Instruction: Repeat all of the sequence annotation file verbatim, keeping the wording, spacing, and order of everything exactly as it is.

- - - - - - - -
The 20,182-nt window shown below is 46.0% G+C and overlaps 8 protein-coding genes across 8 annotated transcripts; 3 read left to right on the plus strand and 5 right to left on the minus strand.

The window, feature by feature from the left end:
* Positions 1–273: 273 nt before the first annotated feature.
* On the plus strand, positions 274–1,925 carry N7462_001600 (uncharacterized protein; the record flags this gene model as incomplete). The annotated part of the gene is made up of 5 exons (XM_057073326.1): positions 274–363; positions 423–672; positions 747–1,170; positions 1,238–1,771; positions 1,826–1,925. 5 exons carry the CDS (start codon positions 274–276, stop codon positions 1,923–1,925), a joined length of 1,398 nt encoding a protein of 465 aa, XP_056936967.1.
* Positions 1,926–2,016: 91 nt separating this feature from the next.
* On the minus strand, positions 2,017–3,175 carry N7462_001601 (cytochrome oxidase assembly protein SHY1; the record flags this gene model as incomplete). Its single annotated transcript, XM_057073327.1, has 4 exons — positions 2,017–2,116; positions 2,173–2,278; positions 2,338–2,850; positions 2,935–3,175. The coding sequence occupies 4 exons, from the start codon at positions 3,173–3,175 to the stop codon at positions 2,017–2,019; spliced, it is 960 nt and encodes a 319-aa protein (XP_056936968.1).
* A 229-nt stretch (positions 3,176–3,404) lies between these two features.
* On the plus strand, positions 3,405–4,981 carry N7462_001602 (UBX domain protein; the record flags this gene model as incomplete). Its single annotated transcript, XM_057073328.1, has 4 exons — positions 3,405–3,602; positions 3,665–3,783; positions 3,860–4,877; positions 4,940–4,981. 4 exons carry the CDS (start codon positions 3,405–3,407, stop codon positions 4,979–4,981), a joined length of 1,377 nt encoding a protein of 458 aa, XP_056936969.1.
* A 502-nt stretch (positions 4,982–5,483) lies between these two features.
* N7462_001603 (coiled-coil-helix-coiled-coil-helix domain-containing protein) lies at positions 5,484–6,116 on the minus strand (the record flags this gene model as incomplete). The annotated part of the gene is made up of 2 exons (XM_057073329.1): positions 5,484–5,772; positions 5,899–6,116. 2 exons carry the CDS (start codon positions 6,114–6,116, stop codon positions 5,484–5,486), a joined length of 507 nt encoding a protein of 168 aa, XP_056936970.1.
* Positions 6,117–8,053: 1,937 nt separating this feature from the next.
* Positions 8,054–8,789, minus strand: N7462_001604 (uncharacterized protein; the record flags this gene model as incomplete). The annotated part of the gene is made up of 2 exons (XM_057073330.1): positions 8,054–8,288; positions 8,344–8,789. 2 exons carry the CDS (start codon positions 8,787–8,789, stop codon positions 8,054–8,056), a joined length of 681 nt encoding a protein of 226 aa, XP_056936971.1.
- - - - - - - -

The 20,182-nt window shown below is 46.0% G+C and overlaps 8 protein-coding genes across 8 annotated transcripts; 3 read left to right on the plus strand and 5 right to left on the minus strand.

The window, feature by feature from the left end:
* Positions 1–273: 273 nt before the first annotated feature.
* On the plus strand, positions 274–1,925 carry N7462_001600 (uncharacterized protein; the record flags this gene model as incomplete). The annotated part of the gene is made up of 5 exons (XM_057073326.1): positions 274–363; positions 423–672; positions 747–1,170; positions 1,238–1,771; positions 1,826–1,925. 5 exons carry the CDS (start codon positions 274–276, stop codon positions 1,923–1,925), a joined length of 1,398 nt encoding a protein of 465 aa, XP_056936967.1.
* Positions 1,926–2,016: 91 nt separating this feature from the next.
* On the minus strand, positions 2,017–3,175 carry N7462_001601 (cytochrome oxidase assembly protein SHY1; the record flags this gene model as incomplete). Its single annotated transcript, XM_057073327.1, has 4 exons — positions 2,017–2,116; positions 2,173–2,278; positions 2,338–2,850; positions 2,935–3,175. The coding sequence occupies 4 exons, from the start codon at positions 3,173–3,175 to the stop codon at positions 2,017–2,019; spliced, it is 960 nt and encodes a 319-aa protein (XP_056936968.1).
* A 229-nt stretch (positions 3,176–3,404) lies between these two features.
* On the plus strand, positions 3,405–4,981 carry N7462_001602 (UBX domain protein; the record flags this gene model as incomplete). Its single annotated transcript, XM_057073328.1, has 4 exons — positions 3,405–3,602; positions 3,665–3,783; positions 3,860–4,877; positions 4,940–4,981. 4 exons carry the CDS (start codon positions 3,405–3,407, stop codon positions 4,979–4,981), a joined length of 1,377 nt encoding a protein of 458 aa, XP_056936969.1.
* A 502-nt stretch (positions 4,982–5,483) lies between these two features.
* N7462_001603 (coiled-coil-helix-coiled-coil-helix domain-containing protein) lies at positions 5,484–6,116 on the minus strand (the record flags this gene model as incomplete). The annotated part of the gene is made up of 2 exons (XM_057073329.1): positions 5,484–5,772; positions 5,899–6,116. 2 exons carry the CDS (start codon positions 6,114–6,116, stop codon positions 5,484–5,486), a joined length of 507 nt encoding a protein of 168 aa, XP_056936970.1.
* Positions 6,117–8,053: 1,937 nt separating this feature from the next.
* Positions 8,054–8,789, minus strand: N7462_001604 (uncharacterized protein; the record flags this gene model as incomplete). The annotated part of the gene is made up of 2 exons (XM_057073330.1): positions 8,054–8,288; positions 8,344–8,789. 2 exons carry the CDS (start codon positions 8,787–8,789, stop codon positions 8,054–8,056), a joined length of 681 nt encoding a protein of 226 aa, XP_056936971.1.